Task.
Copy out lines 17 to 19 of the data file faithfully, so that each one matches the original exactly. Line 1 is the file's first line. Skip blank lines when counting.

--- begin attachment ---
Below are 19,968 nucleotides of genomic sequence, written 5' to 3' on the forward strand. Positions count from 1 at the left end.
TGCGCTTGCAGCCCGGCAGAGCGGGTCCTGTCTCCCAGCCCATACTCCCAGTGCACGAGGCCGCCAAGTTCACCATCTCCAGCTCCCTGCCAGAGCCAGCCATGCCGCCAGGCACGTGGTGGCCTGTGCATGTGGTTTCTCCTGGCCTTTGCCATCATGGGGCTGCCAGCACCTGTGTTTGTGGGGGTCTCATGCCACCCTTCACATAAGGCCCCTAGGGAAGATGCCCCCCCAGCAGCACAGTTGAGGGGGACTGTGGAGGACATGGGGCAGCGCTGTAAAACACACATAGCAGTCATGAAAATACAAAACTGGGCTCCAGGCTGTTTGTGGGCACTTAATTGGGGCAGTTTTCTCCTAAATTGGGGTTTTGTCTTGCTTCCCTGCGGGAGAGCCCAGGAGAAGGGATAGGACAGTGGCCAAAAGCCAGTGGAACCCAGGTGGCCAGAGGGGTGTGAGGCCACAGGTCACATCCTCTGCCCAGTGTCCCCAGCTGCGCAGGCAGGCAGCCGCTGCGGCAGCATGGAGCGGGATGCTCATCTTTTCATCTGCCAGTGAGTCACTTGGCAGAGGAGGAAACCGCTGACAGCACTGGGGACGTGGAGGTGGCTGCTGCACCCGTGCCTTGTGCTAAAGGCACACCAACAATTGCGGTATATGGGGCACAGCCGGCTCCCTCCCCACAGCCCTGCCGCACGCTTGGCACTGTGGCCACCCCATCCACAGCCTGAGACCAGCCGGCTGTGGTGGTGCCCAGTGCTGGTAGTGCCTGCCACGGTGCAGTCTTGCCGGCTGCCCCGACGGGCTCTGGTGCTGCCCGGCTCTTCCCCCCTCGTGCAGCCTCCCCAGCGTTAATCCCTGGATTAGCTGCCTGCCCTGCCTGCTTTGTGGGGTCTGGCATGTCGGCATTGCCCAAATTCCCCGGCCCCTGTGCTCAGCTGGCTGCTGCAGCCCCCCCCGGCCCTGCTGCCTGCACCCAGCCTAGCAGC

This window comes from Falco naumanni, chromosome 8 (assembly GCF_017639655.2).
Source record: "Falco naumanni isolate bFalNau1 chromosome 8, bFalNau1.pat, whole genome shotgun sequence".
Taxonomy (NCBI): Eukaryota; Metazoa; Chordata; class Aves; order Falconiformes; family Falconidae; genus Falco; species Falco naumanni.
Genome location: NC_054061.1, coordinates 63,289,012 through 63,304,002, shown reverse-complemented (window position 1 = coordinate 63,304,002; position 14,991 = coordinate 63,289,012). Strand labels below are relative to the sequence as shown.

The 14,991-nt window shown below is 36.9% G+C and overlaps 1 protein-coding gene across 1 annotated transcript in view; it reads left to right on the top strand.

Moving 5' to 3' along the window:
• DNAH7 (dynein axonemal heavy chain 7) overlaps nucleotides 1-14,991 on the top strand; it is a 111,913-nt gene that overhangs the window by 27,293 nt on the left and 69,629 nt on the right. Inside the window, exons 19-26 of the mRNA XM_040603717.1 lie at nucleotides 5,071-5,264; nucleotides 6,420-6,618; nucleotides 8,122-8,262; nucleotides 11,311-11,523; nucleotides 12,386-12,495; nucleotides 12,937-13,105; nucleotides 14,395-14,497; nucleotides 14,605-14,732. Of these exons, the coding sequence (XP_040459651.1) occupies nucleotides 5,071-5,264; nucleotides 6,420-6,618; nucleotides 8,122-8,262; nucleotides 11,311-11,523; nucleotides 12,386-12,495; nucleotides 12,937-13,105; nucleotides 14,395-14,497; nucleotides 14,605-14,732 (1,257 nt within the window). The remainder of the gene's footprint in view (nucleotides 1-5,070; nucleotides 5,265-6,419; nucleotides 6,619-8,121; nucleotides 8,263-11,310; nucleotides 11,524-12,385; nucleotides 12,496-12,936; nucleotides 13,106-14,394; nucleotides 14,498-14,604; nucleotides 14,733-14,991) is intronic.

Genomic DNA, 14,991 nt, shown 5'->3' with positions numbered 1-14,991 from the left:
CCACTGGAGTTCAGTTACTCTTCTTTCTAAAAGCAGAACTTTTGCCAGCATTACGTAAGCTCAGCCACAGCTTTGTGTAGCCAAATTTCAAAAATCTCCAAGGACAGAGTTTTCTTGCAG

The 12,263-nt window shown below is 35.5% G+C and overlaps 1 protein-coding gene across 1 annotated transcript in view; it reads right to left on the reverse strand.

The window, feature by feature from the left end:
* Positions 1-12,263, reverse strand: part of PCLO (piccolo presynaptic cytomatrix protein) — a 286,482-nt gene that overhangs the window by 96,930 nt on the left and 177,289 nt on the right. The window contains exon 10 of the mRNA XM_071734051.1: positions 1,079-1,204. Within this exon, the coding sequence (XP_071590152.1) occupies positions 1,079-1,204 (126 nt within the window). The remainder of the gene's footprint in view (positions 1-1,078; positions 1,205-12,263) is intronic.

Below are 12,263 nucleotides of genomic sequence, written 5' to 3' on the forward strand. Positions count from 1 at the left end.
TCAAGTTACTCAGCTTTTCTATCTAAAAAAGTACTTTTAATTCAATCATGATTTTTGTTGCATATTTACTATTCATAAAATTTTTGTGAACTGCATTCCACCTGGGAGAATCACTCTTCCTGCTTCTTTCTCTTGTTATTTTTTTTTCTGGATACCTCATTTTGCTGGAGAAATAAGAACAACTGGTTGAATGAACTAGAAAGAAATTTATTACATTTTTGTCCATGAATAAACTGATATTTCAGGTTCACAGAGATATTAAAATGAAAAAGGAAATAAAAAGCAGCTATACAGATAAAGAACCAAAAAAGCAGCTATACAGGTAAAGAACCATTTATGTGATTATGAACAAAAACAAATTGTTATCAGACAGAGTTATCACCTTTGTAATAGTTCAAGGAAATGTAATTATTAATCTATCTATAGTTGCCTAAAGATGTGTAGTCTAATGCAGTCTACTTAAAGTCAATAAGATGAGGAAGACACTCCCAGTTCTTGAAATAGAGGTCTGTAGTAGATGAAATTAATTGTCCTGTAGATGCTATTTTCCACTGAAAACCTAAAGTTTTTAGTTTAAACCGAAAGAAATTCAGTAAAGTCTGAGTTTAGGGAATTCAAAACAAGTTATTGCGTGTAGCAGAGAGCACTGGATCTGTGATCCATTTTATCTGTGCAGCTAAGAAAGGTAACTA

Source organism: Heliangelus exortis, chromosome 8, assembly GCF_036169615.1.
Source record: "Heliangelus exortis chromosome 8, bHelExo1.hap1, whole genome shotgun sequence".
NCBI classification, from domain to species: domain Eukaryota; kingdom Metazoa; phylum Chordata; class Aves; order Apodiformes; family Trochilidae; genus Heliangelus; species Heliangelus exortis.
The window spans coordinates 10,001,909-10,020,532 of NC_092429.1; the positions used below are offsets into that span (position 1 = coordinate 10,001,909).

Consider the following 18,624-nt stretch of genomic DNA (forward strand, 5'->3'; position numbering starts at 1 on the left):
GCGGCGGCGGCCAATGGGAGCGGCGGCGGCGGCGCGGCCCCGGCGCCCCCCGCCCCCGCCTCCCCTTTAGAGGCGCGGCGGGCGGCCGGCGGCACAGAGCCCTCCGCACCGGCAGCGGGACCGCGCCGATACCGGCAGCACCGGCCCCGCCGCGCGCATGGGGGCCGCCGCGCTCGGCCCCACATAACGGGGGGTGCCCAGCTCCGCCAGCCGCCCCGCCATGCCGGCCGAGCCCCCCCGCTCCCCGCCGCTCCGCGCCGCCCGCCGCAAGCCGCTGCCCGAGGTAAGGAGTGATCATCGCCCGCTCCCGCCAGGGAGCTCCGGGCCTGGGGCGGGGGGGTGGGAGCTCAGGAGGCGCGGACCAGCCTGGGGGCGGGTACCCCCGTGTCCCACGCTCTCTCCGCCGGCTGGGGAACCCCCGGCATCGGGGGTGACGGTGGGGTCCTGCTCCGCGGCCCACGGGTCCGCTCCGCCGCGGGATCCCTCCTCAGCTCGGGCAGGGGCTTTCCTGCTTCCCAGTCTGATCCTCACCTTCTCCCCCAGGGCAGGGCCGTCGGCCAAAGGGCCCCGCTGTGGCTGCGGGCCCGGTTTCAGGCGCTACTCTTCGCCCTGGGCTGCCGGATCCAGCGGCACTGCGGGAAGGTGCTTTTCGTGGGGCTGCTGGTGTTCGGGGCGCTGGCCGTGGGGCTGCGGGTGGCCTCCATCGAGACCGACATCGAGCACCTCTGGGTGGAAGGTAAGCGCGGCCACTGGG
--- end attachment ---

Source organism: Heliangelus exortis, chromosome 8, assembly GCF_036169615.1.
Source record: "Heliangelus exortis chromosome 8, bHelExo1.hap1, whole genome shotgun sequence".
NCBI classification, from domain to species: domain Eukaryota; kingdom Metazoa; phylum Chordata; class Aves; order Apodiformes; family Trochilidae; genus Heliangelus; species Heliangelus exortis.